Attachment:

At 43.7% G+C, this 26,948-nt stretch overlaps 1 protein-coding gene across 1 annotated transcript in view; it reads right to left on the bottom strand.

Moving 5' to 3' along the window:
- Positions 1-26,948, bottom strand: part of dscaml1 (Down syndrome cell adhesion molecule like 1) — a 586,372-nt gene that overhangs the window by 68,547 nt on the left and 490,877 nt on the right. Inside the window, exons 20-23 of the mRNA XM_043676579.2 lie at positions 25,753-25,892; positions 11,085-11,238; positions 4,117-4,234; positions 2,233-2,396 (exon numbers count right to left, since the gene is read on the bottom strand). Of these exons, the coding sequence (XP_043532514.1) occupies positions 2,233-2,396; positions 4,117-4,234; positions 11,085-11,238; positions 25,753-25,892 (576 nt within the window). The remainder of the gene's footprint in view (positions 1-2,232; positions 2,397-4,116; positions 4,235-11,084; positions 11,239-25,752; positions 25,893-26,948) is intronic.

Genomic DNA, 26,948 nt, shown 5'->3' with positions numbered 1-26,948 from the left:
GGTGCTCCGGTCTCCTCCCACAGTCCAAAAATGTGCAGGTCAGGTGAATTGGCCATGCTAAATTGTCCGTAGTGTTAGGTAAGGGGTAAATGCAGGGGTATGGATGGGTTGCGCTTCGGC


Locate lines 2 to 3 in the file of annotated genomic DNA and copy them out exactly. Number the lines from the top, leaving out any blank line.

Moving 5' to 3' along the window:
- Positions 1-26,948, bottom strand: part of dscaml1 (Down syndrome cell adhesion molecule like 1) — a 586,372-nt gene that overhangs the window by 68,547 nt on the left and 490,877 nt on the right. Inside the window, exons 20-23 of the mRNA XM_043676579.2 lie at positions 25,753-25,892; positions 11,085-11,238; positions 4,117-4,234; positions 2,233-2,396 (exon numbers count right to left, since the gene is read on the bottom strand). Of these exons, the coding sequence (XP_043532514.1) occupies positions 2,233-2,396; positions 4,117-4,234; positions 11,085-11,238; positions 25,753-25,892 (576 nt within the window). The remainder of the gene's footprint in view (positions 1-2,232; positions 2,397-4,116; positions 4,235-11,084; positions 11,239-25,752; positions 25,893-26,948) is intronic.